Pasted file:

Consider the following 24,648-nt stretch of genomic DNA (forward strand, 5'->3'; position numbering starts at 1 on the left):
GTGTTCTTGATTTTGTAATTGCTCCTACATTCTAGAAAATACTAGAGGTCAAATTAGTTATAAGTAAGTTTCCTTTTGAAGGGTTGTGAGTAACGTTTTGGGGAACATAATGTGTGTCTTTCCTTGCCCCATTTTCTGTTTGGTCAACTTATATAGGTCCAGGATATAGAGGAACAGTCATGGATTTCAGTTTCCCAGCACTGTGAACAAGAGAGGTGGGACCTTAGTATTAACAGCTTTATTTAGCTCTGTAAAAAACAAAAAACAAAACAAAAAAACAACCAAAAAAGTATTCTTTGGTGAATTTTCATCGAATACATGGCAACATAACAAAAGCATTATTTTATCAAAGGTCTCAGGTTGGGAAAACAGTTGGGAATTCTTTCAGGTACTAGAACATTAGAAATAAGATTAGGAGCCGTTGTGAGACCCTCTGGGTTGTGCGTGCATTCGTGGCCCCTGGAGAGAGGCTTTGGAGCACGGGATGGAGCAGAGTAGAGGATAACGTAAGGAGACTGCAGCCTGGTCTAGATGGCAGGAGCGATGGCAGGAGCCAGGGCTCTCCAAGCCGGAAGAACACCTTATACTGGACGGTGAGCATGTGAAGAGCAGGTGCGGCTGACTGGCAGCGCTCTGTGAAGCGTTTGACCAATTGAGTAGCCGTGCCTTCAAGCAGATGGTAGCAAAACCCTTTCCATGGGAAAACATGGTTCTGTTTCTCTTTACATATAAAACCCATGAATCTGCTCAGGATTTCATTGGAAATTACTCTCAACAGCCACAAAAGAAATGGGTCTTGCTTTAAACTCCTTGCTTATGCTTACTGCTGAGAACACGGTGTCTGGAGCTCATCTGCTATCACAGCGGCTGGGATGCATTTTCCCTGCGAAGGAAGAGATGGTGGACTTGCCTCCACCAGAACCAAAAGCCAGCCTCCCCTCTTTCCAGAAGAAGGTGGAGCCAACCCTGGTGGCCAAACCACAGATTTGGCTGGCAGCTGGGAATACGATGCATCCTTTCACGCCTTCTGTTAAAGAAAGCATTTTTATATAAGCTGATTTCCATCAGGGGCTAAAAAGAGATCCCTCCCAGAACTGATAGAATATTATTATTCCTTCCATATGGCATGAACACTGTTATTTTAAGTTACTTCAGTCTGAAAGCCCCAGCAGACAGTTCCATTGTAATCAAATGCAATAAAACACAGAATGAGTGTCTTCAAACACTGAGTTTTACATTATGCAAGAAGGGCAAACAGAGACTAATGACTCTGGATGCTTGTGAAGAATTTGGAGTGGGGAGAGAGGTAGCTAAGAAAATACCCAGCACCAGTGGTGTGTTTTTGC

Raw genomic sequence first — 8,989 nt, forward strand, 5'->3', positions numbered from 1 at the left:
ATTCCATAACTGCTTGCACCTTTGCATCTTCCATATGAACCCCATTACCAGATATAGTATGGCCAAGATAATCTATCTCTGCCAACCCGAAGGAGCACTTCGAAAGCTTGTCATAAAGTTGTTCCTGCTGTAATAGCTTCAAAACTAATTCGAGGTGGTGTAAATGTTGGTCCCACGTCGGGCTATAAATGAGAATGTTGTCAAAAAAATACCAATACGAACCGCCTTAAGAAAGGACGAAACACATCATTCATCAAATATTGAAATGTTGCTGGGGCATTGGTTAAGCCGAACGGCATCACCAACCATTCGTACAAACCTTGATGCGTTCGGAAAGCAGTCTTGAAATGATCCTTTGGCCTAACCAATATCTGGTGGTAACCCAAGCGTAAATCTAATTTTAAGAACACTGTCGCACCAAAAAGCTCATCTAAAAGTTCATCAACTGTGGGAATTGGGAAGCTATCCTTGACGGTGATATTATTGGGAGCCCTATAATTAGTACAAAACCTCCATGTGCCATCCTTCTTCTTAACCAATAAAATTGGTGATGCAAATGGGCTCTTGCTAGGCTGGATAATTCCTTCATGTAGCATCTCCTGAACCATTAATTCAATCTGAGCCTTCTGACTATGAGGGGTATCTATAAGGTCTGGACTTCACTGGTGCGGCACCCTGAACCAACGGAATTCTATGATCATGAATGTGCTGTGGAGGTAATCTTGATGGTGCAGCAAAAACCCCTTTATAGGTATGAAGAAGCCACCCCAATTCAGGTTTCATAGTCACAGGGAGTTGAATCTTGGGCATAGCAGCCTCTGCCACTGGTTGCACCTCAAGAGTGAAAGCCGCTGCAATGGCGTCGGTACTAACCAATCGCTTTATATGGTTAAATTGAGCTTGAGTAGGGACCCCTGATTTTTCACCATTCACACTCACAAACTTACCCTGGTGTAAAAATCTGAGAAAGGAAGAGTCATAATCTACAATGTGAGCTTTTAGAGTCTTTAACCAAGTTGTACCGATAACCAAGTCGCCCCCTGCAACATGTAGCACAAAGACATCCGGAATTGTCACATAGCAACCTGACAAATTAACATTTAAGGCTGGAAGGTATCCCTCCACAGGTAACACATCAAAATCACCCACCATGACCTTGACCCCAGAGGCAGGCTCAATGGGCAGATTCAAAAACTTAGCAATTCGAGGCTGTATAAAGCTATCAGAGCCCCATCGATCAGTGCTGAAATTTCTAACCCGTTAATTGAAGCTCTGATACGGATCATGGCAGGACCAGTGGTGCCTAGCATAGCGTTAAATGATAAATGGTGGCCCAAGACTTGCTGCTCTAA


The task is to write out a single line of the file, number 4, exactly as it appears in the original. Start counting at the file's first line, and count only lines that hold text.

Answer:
ATTCCATAACTGCTTGCACCTTTGCATCTTCCATATGAACCCCATTACCAGATATAGTATGGCCAAGATAATCTATCTCTGCCAACCCGAAGGAGCACTTCGAAAGCTTGTCATAAAGTTGTTCCTGCTGTAATAGCTTCAAAACTAATTCGAGGTGGTGTAAATGTTGGTCCCACGTCGGGCTATAAATGAGAATGTTGTCAAAAAAATACCAATACGAACCGCCTTAAGAAAGGACGAAACACATCATTCATCAAATATTGAAATGTTGCTGGGGCATTGGTTAAGCCGAACGGCATCACCAACCATTCGTACAAACCTTGATGCGTTCGGAAAGCAGTCTTGAAATGATCCTTTGGCCTAACCAATATCTGGTGGTAACCCAAGCGTAAATCTAATTTTAAGAACACTGTCGCACCAAAAAGCTCATCTAAAAGTTCATCAACTGTGGGAATTGGGAAGCTATCCTTGACGGTGATATTATTGGGAGCCCTATAATTAGTACAAAACCTCCATGTGCCATCCTTCTTCTTAACCAATAAAATTGGTGATGCAAATGGGCTCTTGCTAGGCTGGATAATTCCTTCATGTAGCATCTCCTGAACCATTAATTCAATCTGAGCCTTCTGACTATGAGGGGTATCTATAAGGTCTGGACTTCACTGGTGCGGCACCCTGAACCAACGGAATTCTATGATCATGAATGTGCTGTGGAGGTAATCTTGATGGTGCAGCAAAAACCCCTTTATAGGTATGAAGAAGCCACCCCAATTCAGGTTTCATAGTCACAGGGAGTTGAATCTTGGGCATAGCAGCCTCTGCCACTGGTTGCACCTCAAGAGTGAAAGCCGCTGCAATGGCGTCGGTACTAACCAATCGCTTTATATGGTTAAATTGAGCTTGAGTAGGGACCCCTGATTTTTCACCATTCACACTCACAAACTTACCCTGGTGTAAAAATCTGAGAAAGGAAGAGTCATAATCTACAATGTGAGCTTTTAGAGTCTTTAACCAAGTTGTACCGATAACCAAGTCGCCCCCTGCAACATGTAGCACAAAGACATCCGGAATTGTCACATAGCAACCTGACAAATTAACATTTAAGGCTGGAAGGTATCCCTCCACAGGTAACACATCAAAATCACCCACCATGACCTTGACCCCAGAGGCAGGCTCAATGGGCAGATTCAAAAACTTAGCAATTCGAGGCTGTATAAAGCTATCAGAGCCCCATCGATCAGTGCTGAAATTTCTAACCCGTTAATTGAAGCTCTGATACGGATCATGGCAGGACCAGTGGTGCCTAGCATAGCGTTAAATGATAAATGGTGGCCCAAGACTTGCTGCTCTAA